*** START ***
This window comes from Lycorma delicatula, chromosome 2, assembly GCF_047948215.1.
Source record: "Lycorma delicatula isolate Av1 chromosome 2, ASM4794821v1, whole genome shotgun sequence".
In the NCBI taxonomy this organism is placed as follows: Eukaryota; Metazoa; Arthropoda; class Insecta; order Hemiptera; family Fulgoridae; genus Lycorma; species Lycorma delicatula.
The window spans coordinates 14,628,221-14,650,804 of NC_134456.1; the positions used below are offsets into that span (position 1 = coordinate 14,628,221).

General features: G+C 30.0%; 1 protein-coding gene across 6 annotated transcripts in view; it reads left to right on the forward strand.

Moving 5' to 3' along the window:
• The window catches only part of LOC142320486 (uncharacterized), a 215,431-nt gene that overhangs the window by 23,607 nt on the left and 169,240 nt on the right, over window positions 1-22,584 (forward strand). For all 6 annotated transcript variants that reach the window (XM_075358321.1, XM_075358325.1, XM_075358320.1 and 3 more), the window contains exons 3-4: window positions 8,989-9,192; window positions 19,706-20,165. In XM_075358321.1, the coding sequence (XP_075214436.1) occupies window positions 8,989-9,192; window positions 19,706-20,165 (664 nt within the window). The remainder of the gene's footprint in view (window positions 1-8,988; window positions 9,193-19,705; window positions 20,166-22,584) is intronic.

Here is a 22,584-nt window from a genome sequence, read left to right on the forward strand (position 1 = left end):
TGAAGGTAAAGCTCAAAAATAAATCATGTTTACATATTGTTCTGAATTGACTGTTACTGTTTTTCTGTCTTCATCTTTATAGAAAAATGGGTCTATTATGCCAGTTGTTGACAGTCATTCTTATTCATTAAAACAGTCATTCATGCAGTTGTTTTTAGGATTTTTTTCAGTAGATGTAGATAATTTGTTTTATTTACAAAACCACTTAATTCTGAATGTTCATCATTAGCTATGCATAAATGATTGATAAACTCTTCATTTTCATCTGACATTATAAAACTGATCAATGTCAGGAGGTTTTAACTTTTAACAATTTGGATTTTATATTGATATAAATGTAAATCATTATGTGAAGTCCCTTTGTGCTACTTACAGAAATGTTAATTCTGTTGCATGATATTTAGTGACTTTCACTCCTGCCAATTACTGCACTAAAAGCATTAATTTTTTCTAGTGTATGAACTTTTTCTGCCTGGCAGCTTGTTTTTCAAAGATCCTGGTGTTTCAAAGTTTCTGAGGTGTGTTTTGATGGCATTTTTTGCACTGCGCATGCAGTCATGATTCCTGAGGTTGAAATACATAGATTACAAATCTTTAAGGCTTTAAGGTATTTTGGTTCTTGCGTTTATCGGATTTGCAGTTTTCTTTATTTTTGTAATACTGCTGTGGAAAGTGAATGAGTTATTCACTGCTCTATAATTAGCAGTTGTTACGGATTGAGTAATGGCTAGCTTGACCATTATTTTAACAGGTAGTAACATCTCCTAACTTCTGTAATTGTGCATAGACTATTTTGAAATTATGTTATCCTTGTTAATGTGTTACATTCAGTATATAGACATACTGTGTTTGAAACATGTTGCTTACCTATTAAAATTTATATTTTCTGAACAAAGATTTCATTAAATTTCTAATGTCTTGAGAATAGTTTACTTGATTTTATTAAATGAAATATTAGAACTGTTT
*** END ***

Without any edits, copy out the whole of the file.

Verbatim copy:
This window comes from Lycorma delicatula, chromosome 2, assembly GCF_047948215.1.
Source record: "Lycorma delicatula isolate Av1 chromosome 2, ASM4794821v1, whole genome shotgun sequence".
In the NCBI taxonomy this organism is placed as follows: Eukaryota; Metazoa; Arthropoda; class Insecta; order Hemiptera; family Fulgoridae; genus Lycorma; species Lycorma delicatula.
The window spans coordinates 14,628,221-14,650,804 of NC_134456.1; the positions used below are offsets into that span (position 1 = coordinate 14,628,221).

General features: G+C 30.0%; 1 protein-coding gene across 6 annotated transcripts in view; it reads left to right on the forward strand.

Moving 5' to 3' along the window:
• The window catches only part of LOC142320486 (uncharacterized), a 215,431-nt gene that overhangs the window by 23,607 nt on the left and 169,240 nt on the right, over window positions 1-22,584 (forward strand). For all 6 annotated transcript variants that reach the window (XM_075358321.1, XM_075358325.1, XM_075358320.1 and 3 more), the window contains exons 3-4: window positions 8,989-9,192; window positions 19,706-20,165. In XM_075358321.1, the coding sequence (XP_075214436.1) occupies window positions 8,989-9,192; window positions 19,706-20,165 (664 nt within the window). The remainder of the gene's footprint in view (window positions 1-8,988; window positions 9,193-19,705; window positions 20,166-22,584) is intronic.

Here is a 22,584-nt window from a genome sequence, read left to right on the forward strand (position 1 = left end):
TGAAGGTAAAGCTCAAAAATAAATCATGTTTACATATTGTTCTGAATTGACTGTTACTGTTTTTCTGTCTTCATCTTTATAGAAAAATGGGTCTATTATGCCAGTTGTTGACAGTCATTCTTATTCATTAAAACAGTCATTCATGCAGTTGTTTTTAGGATTTTTTTCAGTAGATGTAGATAATTTGTTTTATTTACAAAACCACTTAATTCTGAATGTTCATCATTAGCTATGCATAAATGATTGATAAACTCTTCATTTTCATCTGACATTATAAAACTGATCAATGTCAGGAGGTTTTAACTTTTAACAATTTGGATTTTATATTGATATAAATGTAAATCATTATGTGAAGTCCCTTTGTGCTACTTACAGAAATGTTAATTCTGTTGCATGATATTTAGTGACTTTCACTCCTGCCAATTACTGCACTAAAAGCATTAATTTTTTCTAGTGTATGAACTTTTTCTGCCTGGCAGCTTGTTTTTCAAAGATCCTGGTGTTTCAAAGTTTCTGAGGTGTGTTTTGATGGCATTTTTTGCACTGCGCATGCAGTCATGATTCCTGAGGTTGAAATACATAGATTACAAATCTTTAAGGCTTTAAGGTATTTTGGTTCTTGCGTTTATCGGATTTGCAGTTTTCTTTATTTTTGTAATACTGCTGTGGAAAGTGAATGAGTTATTCACTGCTCTATAATTAGCAGTTGTTACGGATTGAGTAATGGCTAGCTTGACCATTATTTTAACAGGTAGTAACATCTCCTAACTTCTGTAATTGTGCATAGACTATTTTGAAATTATGTTATCCTTGTTAATGTGTTACATTCAGTATATAGACATACTGTGTTTGAAACATGTTGCTTACCTATTAAAATTTATATTTTCTGAACAAAGATTTCATTAAATTTCTAATGTCTTGAGAATAGTTTACTTGATTTTATTAAATGAAATATTAGAACTGTTT